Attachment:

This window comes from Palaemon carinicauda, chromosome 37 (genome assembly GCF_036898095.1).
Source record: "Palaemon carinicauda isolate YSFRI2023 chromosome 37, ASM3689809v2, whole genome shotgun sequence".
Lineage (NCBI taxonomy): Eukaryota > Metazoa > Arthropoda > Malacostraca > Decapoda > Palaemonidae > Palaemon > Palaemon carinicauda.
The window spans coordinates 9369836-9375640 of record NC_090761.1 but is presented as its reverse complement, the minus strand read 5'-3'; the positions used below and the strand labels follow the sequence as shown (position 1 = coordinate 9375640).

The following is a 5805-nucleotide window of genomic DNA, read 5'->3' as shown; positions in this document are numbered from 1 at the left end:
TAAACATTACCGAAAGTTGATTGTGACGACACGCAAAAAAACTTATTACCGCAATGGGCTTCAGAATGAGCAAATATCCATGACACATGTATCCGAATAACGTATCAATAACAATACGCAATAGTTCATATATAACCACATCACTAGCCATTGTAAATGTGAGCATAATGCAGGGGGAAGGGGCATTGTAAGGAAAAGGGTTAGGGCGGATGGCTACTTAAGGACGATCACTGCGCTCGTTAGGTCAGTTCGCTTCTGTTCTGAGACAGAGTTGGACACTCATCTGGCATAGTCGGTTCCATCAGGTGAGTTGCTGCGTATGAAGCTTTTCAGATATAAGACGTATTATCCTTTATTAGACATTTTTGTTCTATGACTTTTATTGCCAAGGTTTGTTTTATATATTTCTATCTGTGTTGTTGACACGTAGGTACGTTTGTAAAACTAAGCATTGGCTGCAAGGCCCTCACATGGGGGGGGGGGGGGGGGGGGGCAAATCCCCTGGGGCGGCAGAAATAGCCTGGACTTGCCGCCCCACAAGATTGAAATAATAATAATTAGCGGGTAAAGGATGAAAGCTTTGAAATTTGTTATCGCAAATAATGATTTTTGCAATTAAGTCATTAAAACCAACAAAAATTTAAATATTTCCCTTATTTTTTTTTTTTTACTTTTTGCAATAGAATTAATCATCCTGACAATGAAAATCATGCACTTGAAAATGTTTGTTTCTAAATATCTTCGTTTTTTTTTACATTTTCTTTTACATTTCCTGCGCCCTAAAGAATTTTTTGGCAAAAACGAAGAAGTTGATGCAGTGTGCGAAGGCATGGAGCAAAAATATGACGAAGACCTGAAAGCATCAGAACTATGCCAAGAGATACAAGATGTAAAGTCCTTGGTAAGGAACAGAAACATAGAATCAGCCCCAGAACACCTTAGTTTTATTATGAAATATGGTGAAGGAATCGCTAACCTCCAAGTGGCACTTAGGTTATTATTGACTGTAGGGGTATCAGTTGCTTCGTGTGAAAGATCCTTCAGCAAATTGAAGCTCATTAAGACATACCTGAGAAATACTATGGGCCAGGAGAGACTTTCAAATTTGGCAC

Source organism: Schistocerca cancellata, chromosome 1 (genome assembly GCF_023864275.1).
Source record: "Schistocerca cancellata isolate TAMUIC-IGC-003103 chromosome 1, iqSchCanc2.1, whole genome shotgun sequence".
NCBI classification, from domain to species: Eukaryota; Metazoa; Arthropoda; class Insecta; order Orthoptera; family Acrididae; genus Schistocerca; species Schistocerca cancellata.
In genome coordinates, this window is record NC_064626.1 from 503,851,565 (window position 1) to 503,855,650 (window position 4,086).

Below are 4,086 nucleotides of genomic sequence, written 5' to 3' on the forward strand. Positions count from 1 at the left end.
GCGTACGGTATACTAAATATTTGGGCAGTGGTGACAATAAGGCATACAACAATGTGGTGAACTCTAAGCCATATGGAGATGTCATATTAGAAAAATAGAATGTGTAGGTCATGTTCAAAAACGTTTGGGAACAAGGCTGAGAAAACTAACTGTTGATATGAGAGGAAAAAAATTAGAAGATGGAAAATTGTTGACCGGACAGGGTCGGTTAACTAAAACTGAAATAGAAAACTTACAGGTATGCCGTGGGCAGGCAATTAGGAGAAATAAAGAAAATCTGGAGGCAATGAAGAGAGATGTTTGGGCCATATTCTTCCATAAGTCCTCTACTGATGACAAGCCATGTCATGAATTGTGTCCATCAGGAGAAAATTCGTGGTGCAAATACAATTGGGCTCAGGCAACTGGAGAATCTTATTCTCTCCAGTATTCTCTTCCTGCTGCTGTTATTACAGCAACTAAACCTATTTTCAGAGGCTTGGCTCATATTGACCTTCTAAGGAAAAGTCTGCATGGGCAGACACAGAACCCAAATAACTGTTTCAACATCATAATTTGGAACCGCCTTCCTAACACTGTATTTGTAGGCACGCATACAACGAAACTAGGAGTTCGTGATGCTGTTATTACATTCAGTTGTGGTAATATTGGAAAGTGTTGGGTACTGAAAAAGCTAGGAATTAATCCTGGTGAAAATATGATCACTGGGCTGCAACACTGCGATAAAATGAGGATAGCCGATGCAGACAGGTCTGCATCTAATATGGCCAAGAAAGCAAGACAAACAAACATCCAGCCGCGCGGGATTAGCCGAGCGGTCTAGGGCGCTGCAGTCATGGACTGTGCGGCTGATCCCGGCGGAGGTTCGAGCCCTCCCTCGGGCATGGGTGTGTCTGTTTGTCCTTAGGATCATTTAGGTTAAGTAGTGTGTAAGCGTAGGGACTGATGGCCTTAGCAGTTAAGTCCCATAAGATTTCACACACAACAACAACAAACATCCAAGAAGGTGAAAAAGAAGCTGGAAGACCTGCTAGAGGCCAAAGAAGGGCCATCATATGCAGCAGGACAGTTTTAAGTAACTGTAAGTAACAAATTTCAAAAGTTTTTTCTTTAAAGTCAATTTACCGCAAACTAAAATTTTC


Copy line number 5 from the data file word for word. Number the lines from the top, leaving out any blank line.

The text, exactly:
The following is a 5805-nucleotide window of genomic DNA, read 5'->3' as shown; positions in this document are numbered from 1 at the left end: